It’s not uncommon these days to see a retailer make headlines for shuttering physical locations, highlighting the trials of the brick-and-mortar retail business model. Yet, while e-commerce sales are growing quickly, they still only comprise 8.4 percent of total retail sales in the U.S. – physical stores remain the most important retail channel by far. (more…)
What do Harvard Business Review magazine, a Nobel Prize-winning economist, and APT have in common? Fighting noise.
This past month, Harvard Business Review published an article co-authored by Nobel Prize-winning economist Daniel Kahneman entitled “Noise.” According to the article, “It is obviously useful to an organization to know about bias and noise in the decisions of its employees, but collecting that information isn’t straightforward.”
Fortunately, organizations can combat these analytical challenges with a scientific approach to decision making. The best way to remove the bias and noise that can cloud judgement is by testing new initiatives with a subset of customers, employees, or stores in market before rolling out more broadly. This is the essence of Test & Learn. By judging a program’s success based on actual customer spending and behavior, leading organizations can be confident that consumers, not executives’ instincts are driving business decisions.
For some, it may prove difficult to trust data over intuition alone. However, executives must remember that adding cause-and-effect analytics to their toolbox can dramatically increase the profitability of their actions going forward. According to Kahneman, “Ideally, the people who use these tools will view them as aids that help them do their jobs effectively and economically.”
In a recent CSP article, APT SVP Marek Polonski outlines the following five lessons convenience retailers can learn from restaurants as they look to optimize their foodservice strategies:
- Run in-market tests to evaluate every new idea
- Rethink menus to keep up with new diner preferences
- Adjust staffing to optimize foodservice operations, while managing costs
- Craft pricing strategies to balance traffic and transaction size
- Introduce in-store technologies to create a more personalized experience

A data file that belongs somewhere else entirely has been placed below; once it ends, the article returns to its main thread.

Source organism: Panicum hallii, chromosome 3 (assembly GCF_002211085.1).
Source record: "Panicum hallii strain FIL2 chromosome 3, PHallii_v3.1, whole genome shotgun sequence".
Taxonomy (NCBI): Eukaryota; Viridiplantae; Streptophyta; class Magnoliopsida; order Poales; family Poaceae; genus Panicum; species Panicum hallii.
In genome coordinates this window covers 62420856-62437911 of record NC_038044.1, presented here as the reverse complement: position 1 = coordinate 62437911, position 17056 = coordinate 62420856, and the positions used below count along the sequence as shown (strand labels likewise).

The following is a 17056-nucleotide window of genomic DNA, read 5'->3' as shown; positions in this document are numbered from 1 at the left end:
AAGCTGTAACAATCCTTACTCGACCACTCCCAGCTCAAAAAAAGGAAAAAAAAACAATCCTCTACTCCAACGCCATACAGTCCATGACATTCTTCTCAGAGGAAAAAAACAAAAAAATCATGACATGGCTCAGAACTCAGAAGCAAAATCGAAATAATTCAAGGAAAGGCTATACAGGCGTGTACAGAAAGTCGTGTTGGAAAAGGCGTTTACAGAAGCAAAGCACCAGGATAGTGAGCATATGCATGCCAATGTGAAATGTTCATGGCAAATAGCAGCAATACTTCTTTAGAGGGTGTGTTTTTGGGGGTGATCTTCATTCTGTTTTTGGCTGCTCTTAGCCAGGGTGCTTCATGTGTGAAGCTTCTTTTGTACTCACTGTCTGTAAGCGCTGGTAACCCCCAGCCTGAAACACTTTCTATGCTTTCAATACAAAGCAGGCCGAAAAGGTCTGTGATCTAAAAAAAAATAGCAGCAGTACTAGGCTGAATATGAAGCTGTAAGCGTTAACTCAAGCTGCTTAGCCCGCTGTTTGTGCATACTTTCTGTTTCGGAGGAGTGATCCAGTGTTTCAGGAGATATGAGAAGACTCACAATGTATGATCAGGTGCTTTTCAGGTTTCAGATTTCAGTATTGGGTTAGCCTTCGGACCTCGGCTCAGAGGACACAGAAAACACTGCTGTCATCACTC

Polonski writes, “Winning in foodservice means thinking like the experts. Consider these lessons from restaurants, who have been in the business for years, and you may find the right balance.”
Learn more about how leading restaurants are using in-market experiments to fuel innovation across their business.
In an article featured in Information Age, APT’s Marek Polonski discusses how businesses can make the most of the data already available to them to drive better decision making and increase revenue. He outlines how to make an organization’s data actionable in five key steps. The first? Don’t be a perfectionist when it comes to data collection. Click here to read about the other four.
In a recent MarketingTech article, APT SVP Rupert Naylor discusses the importance of developing an eCommerce strategy for CPGs. “[CPGs] must prioritise selling through eCommerce channels to achieve long-term success, as consumers continue to increase their online shopping behavior.” Click here to read the full article.
In an article featured in Marketing Week, APT CEO Anthony Bruce provides his perspective on targeted loyalty offerings. “You have to ensure you’re changing behavior, not just offering the reward,” he says. Bruce goes on to discuss the increasing prominence of digital channels in loyalty delivery, explaining that “the [digital] trend is very much afoot today, and often new schemes don’t require the customer to have the plastic card with them.”
In an article featured in Convenience Store News, APT SVP Marek Polonski outlines steps that convenience retailers can take to maximize returns from their loyalty programs. “Getting real and reliable information about program performance in a rapidly changing environment can be extremely difficult, and obtaining it next month or next quarter is often too late,” he writes. “Executives need better, faster and more accurate insights today to maximize the success of tomorrow’s initiatives for all convenience retailers looking to win in loyalty.”